I want us to be reminded of this in order to show that all these agreements as well as other agreements, notably the United Nations Convention on the Law of the Sea (UNCLOS) have been with us for some time. UNCLOS which was adopted in 1982 and came in force in 1994 set out the legal framework within which all activities in the oceans and seas must be carried out.

The 2030 Agenda has given us an overarching framework. What we need now is implementation. As President of the Economic and Social Council, I have made this my priority. Resilient infrastructure, which I have made a focus of my Presidency along with sustainable industrialization, is indispensable for all aspects of sustainable development and contributes to poverty eradication and food security. It is equally important for ocean-based activities.

As you are aware, the high-level political forum is a platform for follow-up and review of the 2030 Agenda and the SDGs. This year it will consider a number of goals including goals 1, 2, 3, 5, 9, 14 and 17 and their interlinkages. This integrated approach underscores that the goals are interdependent and interlinked. The issue of conserving and sustainably using our oceans is very complex as oceans have a direct impact on poverty eradication, health, sustained economic growth, food security and creation of sustainable livelihoods and decent work. At the same time, there is a need to protect biodiversity and the marine environment and address the impacts of climate change. This is why an integrative platform that the HLPF provides is of utmost importance as it gives the opportunity to look at SDG 14 in a holistic and coherent way by examining interlinkages and impacts with other SDGs and related targets. The political guidance of the high level political forum that will take place from 10 to 18 July under the auspices of the Council will be critical in ensuring that we avoid a silo approach and promote integrated consideration of the SDGs.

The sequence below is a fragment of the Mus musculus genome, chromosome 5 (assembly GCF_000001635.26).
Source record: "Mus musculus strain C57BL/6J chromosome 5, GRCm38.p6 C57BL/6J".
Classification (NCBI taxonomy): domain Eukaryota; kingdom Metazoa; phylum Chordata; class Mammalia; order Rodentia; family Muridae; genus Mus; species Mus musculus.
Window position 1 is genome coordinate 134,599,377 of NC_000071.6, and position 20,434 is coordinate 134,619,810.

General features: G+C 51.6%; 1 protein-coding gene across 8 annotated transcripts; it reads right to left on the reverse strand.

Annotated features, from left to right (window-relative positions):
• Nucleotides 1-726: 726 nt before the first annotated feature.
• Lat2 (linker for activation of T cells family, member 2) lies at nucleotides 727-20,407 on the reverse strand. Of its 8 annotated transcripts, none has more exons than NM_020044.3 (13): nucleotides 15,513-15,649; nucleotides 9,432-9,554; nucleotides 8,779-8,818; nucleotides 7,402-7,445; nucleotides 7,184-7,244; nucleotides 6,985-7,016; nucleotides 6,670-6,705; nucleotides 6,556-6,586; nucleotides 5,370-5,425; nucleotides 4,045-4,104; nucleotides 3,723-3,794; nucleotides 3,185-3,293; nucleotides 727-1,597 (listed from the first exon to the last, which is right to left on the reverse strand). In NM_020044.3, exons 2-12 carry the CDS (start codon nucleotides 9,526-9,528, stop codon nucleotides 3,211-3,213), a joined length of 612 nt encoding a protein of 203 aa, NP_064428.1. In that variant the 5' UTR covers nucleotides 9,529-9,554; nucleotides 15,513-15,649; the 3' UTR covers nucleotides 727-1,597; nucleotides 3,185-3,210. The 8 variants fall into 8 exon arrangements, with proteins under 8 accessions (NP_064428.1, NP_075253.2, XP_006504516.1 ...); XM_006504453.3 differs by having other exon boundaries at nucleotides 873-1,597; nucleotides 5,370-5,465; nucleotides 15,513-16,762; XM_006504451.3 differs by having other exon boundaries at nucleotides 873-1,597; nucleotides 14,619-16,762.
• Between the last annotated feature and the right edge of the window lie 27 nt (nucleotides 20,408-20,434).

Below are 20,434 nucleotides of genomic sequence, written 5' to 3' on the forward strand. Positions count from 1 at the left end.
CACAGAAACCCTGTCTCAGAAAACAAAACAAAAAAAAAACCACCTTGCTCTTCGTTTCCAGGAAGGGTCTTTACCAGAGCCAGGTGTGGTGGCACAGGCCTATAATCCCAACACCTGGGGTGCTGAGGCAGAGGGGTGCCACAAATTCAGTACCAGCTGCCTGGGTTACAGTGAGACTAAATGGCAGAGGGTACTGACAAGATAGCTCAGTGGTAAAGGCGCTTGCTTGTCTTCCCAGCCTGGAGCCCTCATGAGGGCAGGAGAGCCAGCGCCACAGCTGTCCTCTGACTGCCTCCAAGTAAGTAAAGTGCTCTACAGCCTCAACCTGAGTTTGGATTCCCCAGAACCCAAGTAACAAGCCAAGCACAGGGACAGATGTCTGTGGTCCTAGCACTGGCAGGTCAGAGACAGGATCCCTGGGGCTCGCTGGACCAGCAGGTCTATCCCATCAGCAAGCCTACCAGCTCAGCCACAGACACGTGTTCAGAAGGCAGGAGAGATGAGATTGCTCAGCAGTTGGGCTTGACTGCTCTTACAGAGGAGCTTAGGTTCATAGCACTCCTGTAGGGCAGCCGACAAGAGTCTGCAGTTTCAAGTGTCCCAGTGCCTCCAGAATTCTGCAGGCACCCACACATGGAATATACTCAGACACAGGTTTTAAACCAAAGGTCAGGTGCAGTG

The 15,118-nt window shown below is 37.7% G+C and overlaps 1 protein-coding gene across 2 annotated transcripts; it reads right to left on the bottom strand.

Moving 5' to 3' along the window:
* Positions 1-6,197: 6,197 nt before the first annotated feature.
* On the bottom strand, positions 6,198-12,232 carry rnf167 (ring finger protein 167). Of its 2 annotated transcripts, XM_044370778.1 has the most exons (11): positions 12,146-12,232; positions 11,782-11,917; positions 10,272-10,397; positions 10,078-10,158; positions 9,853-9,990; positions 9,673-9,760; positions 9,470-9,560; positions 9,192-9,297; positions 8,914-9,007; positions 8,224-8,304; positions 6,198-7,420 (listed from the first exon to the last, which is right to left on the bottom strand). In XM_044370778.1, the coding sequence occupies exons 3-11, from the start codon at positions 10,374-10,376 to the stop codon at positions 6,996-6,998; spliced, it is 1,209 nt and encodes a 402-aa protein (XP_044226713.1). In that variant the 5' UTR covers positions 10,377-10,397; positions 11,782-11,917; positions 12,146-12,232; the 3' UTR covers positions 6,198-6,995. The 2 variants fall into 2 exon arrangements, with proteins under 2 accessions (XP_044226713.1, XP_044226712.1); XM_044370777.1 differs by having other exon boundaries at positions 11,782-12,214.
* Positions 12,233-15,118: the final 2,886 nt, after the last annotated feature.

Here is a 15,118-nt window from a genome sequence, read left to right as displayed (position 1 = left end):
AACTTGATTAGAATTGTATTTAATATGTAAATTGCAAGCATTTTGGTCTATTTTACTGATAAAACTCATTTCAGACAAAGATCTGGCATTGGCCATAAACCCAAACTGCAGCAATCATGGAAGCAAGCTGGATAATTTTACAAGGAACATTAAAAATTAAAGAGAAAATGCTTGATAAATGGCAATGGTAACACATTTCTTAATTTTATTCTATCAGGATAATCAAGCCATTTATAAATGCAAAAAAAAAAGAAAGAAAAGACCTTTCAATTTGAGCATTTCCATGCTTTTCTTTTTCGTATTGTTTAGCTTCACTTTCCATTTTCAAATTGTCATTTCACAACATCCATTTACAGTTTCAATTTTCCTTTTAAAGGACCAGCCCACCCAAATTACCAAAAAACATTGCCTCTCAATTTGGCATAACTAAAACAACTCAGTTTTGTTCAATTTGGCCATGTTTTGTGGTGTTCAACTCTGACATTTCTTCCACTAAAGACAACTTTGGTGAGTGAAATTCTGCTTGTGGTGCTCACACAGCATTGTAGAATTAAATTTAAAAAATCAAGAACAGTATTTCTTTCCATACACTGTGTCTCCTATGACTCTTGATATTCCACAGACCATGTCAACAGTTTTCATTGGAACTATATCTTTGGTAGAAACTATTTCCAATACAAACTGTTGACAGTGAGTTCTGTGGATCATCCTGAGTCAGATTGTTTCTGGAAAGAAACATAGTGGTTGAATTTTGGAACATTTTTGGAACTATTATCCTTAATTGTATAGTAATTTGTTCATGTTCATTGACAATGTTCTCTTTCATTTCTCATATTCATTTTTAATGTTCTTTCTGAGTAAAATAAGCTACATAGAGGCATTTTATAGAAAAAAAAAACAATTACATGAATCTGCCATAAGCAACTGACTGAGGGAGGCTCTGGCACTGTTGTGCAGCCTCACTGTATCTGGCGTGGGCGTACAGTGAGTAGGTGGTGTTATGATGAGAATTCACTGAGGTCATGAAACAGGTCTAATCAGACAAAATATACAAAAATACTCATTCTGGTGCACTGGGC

The Ocean Conference is a unique place to raise awareness on the state of the oceans and seas, but also to show solutions that need to be implemented if we want them to be capable of continuing to be a source of life and human well-being for our and future generations. The Call to Action has to be a cooperative effort that ensures pooling of resources, both financial and technical, technology sharing and capacity building.
I commend all those who have pledged voluntary commitments. The Economic and Social Council will do the utmost to contribute to the implementation of these commitments by providing political guidance and harnessing scientific evidence and knowledge as a basis for informed policy making.
I wish us all a successful Conference.
Thank you.